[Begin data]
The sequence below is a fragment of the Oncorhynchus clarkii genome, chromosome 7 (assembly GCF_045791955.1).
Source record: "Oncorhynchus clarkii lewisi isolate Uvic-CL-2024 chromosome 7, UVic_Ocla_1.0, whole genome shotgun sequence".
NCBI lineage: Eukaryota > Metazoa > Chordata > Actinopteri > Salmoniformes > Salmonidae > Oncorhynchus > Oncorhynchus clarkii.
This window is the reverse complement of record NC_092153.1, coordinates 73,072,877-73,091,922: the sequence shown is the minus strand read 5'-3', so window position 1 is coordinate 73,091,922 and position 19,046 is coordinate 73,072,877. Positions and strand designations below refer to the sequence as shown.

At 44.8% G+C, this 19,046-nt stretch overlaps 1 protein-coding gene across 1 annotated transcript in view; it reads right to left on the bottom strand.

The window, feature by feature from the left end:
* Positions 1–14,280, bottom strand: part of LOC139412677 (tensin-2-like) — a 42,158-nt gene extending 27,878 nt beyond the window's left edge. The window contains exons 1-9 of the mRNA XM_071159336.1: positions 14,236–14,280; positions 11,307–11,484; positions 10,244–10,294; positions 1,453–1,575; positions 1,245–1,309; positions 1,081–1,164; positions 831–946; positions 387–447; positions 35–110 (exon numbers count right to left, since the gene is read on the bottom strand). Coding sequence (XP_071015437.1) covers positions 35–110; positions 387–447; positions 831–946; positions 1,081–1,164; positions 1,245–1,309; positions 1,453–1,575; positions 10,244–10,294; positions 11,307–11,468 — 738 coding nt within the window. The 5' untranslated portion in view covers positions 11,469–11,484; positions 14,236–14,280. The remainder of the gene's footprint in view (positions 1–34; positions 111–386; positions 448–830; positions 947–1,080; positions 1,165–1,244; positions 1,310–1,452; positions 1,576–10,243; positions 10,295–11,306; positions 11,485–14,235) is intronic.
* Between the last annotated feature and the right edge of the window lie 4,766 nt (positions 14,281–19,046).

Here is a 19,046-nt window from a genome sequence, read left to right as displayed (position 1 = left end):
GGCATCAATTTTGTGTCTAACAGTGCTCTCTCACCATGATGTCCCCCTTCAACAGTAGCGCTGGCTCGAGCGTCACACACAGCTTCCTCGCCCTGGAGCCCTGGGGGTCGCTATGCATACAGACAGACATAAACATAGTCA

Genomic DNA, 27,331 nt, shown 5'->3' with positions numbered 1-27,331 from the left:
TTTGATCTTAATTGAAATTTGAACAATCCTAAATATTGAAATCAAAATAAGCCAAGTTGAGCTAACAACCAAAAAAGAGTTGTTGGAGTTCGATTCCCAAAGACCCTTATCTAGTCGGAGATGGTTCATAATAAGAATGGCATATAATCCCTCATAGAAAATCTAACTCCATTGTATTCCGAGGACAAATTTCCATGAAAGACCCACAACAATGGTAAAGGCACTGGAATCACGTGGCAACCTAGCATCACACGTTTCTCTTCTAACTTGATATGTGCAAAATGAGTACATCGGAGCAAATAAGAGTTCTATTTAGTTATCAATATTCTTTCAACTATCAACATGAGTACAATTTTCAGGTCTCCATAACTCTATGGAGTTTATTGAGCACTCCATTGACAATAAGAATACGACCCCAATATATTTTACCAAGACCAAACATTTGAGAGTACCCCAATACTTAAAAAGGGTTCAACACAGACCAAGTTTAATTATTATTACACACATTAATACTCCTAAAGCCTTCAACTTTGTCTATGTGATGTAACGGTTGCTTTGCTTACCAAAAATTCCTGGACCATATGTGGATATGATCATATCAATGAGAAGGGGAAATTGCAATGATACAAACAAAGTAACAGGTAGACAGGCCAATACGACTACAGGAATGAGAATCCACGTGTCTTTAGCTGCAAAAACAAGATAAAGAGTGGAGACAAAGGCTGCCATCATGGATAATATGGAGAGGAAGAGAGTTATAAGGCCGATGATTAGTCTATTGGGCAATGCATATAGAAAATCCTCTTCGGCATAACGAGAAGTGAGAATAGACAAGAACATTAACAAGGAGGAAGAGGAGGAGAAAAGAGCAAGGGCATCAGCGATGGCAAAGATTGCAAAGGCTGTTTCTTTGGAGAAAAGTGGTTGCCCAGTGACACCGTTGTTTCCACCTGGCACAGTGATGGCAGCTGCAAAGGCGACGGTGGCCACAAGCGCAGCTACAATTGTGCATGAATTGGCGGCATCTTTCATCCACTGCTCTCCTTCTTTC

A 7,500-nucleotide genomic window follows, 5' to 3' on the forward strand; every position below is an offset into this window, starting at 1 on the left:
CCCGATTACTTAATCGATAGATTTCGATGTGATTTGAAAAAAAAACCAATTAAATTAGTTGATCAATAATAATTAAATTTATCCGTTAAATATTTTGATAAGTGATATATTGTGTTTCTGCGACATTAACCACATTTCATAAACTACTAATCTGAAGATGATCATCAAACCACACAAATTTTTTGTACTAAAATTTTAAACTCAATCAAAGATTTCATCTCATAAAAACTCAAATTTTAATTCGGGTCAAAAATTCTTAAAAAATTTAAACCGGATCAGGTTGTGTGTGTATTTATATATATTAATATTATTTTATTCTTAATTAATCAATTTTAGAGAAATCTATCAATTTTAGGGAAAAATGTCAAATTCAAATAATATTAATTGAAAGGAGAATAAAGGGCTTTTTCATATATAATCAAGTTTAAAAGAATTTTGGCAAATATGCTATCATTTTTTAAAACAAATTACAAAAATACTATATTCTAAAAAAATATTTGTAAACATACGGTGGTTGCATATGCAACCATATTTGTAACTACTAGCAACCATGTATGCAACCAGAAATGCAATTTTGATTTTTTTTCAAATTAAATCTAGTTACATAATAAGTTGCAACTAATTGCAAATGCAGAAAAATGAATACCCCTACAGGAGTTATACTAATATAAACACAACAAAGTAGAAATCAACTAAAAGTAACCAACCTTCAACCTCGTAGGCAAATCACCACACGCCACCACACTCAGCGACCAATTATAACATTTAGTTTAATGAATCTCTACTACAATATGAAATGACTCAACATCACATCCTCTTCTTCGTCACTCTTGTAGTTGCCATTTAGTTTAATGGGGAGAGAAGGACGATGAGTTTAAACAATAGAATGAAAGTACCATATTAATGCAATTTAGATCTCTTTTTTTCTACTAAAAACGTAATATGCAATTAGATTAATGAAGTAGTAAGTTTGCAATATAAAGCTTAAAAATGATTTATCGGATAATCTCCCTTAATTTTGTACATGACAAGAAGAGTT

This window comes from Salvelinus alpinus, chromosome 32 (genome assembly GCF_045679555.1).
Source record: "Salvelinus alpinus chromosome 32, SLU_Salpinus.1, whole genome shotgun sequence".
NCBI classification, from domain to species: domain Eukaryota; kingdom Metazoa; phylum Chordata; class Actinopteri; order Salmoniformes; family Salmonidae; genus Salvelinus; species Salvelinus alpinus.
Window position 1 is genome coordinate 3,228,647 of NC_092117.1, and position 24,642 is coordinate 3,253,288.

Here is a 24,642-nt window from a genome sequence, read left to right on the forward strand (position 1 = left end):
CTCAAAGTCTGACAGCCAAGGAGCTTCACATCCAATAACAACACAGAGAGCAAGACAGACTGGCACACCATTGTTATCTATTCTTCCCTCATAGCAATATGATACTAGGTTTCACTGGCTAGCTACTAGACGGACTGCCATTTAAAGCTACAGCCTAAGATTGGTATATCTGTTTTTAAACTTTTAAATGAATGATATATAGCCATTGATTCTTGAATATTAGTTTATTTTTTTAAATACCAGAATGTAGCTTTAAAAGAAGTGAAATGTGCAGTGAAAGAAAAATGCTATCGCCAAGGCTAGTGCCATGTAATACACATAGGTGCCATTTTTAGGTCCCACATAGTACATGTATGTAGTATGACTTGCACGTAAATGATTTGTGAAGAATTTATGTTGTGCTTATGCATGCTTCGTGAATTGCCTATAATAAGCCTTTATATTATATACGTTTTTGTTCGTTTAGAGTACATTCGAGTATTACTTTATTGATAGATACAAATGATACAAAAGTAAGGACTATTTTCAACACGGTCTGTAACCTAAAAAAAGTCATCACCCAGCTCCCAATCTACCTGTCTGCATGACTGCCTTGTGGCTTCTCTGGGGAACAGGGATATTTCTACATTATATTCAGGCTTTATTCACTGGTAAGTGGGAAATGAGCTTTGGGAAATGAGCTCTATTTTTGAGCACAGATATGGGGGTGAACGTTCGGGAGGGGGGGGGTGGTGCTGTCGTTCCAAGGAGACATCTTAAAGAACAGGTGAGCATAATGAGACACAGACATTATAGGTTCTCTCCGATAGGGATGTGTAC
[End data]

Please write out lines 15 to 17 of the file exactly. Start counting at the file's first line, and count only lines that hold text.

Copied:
This window comes from Salvelinus alpinus, chromosome 32 (genome assembly GCF_045679555.1).
Source record: "Salvelinus alpinus chromosome 32, SLU_Salpinus.1, whole genome shotgun sequence".
NCBI classification, from domain to species: domain Eukaryota; kingdom Metazoa; phylum Chordata; class Actinopteri; order Salmoniformes; family Salmonidae; genus Salvelinus; species Salvelinus alpinus.